Will Clean for Food! Are You Ready for Time Banking?
After falling into the habit of spending many consecutive hours in my kitchen on Sundays, cooking one large meal, creating a different soup each week, and prepping for at least two more meals for the upcoming week, I realized how happy I was to spend time in my kitchen. I’ve always known how much I’d rather cook than clean, and I had what I thought was a brilliant idea: I would try to find someone who would clean my house if I cooked for them. I had all the details worked, how many meals I’d make and have in foil containers for freezing, how I would cater to the person’s food preferences.
I figured there would be bartering sites for this, and lo, there is. But when I visited them, they made me feel very, very dirty. They all seemed like they were thinly veiled sexual hook-up sites, and bizarrely, so many dentists were offering free check-ups and cleanings, I just kept getting images of the sadist from Little Shop of Horrors.
So, I tried Facebook. I posted food-porn pics of the meals I made my own family, and (I hoped) seductively described dishes. People were “liking” my posts, but no one took me up on the cooking-for-cleaning exchange, and I let the idea fall away.
But now, my charming town of Collingswood may come to the rescue: Time banking is coming to town.
Time banking, essentially bartering your skills in exchange for services you need, has been around since at least the mid-1990s, it seems like this is an idea whose time has come. The economy may be partially to blame, but the recent growth to 60 official time banks serving 11,000 people can be attributed to our specialized society as well. We might as well do what we’re good at, whether it’s building Ikea furniture or math tutoring.
For Collingswood, a place with small-town values and big-city diversity, the idea of interconnectedness among its residents is very much in keeping with how people here see themselves and, maybe more importantly, how Collingswood residents want to see themselves.
Kim Fusco is a Collingswood resident trying to get the exchange started. She lived in Spain for several years, and while there, she saw an interdependency she believes Collingswood has too. Kim sees Collingswood residents as already having an “organic acceptance of depending upon one another.” The idea of building a Time Bank in a community seems much more possible since trust is easily built when someone you know already knows the someone you might allow inside your home.
Like Kim, for me the idea of a level playing field is what makes this all so compelling: The lawyer and the accountant and the roofer and the cook and the gardener and the housecleaner are equalized. Our time is equally valuable. She sees many pockets of interest in like-minded people, and says that of the 15 people who came to the first meeting, which she did little to promote, many were representing entire groups of residents who are interested, like mothers’ groups, and Proud Neighbors. Just as she hoped, the people who came to the initial info session were made up of various ages, ethnicities and walks of life.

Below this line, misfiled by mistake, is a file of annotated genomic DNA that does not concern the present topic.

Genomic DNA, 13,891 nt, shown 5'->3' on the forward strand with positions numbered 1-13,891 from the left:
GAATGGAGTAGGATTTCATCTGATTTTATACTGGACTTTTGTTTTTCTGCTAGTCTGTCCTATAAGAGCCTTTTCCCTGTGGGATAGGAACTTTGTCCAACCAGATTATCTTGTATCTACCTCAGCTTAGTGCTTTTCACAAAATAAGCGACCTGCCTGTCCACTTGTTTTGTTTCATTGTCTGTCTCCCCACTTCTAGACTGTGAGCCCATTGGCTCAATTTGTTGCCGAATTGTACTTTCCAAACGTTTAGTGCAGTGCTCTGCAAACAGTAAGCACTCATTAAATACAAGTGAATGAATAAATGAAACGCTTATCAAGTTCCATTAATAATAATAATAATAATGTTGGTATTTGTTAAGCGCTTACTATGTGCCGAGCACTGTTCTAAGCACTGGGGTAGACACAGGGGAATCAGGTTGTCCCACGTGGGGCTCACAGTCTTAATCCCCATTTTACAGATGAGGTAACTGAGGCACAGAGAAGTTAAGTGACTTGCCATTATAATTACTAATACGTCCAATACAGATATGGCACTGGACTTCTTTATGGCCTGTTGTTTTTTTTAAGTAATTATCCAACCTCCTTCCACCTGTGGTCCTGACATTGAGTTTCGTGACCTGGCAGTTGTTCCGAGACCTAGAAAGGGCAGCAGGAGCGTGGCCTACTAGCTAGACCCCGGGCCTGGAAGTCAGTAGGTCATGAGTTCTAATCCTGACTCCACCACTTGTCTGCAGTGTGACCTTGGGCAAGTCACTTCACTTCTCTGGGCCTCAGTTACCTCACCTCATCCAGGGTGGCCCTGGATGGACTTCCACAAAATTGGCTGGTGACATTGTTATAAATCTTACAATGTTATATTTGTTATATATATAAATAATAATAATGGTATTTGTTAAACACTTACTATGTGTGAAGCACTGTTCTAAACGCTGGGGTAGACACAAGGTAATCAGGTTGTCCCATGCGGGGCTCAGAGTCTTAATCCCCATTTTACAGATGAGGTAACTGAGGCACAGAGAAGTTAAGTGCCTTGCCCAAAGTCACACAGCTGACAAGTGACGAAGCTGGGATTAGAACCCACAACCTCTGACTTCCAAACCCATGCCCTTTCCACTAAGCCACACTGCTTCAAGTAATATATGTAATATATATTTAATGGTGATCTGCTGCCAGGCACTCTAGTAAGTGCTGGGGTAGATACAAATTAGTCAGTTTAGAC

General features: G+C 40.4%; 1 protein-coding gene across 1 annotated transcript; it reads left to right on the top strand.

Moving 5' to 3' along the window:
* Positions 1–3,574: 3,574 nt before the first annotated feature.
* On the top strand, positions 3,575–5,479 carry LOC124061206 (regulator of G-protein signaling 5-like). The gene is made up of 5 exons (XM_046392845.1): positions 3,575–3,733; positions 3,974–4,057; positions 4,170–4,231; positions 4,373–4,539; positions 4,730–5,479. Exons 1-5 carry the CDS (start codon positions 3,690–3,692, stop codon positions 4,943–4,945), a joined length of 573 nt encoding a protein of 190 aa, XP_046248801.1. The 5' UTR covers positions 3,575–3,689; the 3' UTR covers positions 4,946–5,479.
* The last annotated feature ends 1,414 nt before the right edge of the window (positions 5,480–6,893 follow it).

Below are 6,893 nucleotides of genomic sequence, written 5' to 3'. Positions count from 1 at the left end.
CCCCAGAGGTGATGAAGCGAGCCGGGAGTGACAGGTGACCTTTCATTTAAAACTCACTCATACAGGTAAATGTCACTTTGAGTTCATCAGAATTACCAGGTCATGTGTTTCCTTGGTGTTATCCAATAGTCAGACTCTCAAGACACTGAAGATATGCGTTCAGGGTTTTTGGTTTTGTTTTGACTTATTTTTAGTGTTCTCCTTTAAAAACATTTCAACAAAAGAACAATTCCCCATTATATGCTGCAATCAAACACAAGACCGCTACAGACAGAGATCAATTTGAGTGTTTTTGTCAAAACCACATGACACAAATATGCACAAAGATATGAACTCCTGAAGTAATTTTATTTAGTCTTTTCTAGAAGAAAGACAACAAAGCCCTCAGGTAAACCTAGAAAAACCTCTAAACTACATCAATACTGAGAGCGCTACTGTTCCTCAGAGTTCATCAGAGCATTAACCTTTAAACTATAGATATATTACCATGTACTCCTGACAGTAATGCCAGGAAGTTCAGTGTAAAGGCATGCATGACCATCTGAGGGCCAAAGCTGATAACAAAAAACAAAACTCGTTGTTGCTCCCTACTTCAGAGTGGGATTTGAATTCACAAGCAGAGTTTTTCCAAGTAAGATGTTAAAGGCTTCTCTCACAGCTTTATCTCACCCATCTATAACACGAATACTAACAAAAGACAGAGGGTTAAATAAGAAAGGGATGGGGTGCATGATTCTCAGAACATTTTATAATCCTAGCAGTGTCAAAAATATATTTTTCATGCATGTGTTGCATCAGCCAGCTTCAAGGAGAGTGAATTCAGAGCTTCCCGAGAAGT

Though time banking isn’t the same as volunteerism, one woman already expressed worries about groups with specific needs, like the elderly in the Collingswood Arms who might need someone to run errands for them. But the elderly themselves might have forgotten or neglected skills to barter. Though the time-bank system is also not about self-promotion, incidents like a plumber banking his first two hours of services but then getting referrals for other, larger jobs are not uncommon.
To me, this whole concept would work like a family unit organically does: One person is good at directions, one person is a great gift wrapper. But this system is better. You’re only going to do the tasks you sign up to do, and then be able to take a pass on a task you’d rather avoid. See? No resentment!
Of course, there’s an app (being developed) for that, a Penn State professor, Jack Carroll, received $997,553 from the NSF to make it happen. The app would make administration even easier and allow real-time requests for things like getting a ride home when your car breaks down, or moving an unexpected yard sale sofa purchase. With smartphones, we already know where everybody is almost all the time. We might as well see if anyone needs us to pick up diapers (or batteries, or milk, or topsoil) while we’re there.